Persistent Diarrhea in a Cohort of Israeli Bedouin Infants: Role of Enteric Pathogens and Family and Environmental Factors

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Abstract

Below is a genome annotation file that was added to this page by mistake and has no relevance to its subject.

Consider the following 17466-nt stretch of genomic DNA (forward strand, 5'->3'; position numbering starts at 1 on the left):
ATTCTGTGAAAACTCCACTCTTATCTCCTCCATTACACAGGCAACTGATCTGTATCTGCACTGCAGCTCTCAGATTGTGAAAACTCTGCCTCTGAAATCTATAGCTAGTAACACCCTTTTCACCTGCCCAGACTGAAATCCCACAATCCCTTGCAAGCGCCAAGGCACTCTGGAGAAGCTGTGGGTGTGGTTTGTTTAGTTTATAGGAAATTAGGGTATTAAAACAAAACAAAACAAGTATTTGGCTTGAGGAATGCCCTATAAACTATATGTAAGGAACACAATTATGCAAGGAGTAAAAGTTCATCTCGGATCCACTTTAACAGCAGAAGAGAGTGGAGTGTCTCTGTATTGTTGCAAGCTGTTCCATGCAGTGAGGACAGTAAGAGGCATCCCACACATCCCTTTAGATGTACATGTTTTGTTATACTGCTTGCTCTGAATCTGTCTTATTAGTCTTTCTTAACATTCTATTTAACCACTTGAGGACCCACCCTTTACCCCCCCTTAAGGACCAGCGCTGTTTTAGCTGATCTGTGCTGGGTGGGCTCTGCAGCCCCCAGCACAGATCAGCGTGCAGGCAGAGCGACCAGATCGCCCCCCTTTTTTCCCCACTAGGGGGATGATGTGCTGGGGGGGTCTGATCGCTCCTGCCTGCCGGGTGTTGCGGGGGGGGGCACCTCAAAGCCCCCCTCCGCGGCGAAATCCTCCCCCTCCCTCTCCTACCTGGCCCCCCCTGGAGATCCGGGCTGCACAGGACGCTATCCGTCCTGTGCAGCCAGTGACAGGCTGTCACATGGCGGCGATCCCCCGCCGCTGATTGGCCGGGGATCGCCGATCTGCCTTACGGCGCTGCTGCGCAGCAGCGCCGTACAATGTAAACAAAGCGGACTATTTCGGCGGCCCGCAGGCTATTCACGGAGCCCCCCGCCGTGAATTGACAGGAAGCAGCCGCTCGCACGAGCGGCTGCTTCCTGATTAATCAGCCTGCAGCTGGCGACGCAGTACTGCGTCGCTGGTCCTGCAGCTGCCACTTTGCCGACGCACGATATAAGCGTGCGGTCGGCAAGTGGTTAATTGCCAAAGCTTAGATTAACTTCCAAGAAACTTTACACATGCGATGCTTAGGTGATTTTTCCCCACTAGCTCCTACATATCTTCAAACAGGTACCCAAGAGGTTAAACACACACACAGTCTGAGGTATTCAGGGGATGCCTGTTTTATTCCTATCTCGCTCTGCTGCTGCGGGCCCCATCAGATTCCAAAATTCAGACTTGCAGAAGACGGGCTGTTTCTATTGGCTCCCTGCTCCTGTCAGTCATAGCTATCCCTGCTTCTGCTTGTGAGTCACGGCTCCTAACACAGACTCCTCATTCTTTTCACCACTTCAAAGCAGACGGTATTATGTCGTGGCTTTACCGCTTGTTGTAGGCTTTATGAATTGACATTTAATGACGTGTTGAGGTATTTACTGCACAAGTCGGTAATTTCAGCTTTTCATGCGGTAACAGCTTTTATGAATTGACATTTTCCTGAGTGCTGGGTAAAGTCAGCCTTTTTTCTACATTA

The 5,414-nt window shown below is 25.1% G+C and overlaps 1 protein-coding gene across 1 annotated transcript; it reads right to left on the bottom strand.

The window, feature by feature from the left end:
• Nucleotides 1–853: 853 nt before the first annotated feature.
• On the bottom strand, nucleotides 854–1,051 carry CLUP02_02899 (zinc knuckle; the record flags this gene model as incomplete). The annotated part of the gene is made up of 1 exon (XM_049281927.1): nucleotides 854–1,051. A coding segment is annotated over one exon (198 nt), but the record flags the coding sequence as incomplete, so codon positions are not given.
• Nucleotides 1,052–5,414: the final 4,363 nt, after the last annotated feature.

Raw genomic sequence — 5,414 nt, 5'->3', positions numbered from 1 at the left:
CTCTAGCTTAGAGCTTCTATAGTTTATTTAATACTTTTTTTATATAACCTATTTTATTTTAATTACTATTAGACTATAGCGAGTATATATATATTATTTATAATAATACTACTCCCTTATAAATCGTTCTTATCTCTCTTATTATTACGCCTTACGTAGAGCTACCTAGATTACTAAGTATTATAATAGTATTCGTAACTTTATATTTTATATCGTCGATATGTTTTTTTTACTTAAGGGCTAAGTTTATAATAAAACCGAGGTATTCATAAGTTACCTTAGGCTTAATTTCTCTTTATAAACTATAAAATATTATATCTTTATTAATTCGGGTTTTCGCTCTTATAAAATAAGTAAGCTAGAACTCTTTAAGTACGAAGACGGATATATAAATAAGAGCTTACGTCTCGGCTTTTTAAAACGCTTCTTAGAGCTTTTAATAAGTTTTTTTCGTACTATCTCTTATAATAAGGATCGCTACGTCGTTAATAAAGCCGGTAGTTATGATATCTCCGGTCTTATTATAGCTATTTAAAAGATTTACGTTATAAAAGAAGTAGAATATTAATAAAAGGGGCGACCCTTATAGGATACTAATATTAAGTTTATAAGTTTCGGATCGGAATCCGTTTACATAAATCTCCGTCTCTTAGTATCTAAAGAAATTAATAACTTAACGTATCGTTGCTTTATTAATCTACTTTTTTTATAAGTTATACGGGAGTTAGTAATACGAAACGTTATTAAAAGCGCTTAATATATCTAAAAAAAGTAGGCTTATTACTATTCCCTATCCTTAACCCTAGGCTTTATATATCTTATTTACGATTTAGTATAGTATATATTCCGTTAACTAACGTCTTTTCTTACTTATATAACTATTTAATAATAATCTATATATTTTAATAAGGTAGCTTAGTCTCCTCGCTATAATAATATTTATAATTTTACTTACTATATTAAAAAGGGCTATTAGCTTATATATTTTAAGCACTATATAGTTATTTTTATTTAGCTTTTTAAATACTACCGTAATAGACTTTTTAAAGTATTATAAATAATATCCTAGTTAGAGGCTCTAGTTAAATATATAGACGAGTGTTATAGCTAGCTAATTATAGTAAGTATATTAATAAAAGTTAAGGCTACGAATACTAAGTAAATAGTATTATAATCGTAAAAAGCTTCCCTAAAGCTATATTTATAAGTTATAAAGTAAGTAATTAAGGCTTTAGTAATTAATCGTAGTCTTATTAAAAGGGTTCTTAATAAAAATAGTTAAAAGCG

This study examined the role of enteric pathogens and infant, family, and household characteristics in persistent diarrhea. Bedouin infants from southern Israel were followed from birth to age 18-23 months. During monthly home visits, stool samples were obtained, and feeding practices and history of diarrhea were determined, and at age 3 months, an environmental assessment was done. Diarrhea surveillance was either via a network covering all community health care facilities or via weekly interviews with the mother. None of the enteric pathogens examined, including Cryptosporidium parvum and enteroaggregative Escherichia coli, were associated with persistent diarrhea. In multivariate analyses, age at first diarrheal illness and maternal age and maternal education were independently and significantly associated with the risk of persistent diarrhea. These data suggest that persistent diarrhea is a clinical entity that may be related less to a specific enteric pathogen and more to the health experiences of children and their home environment.

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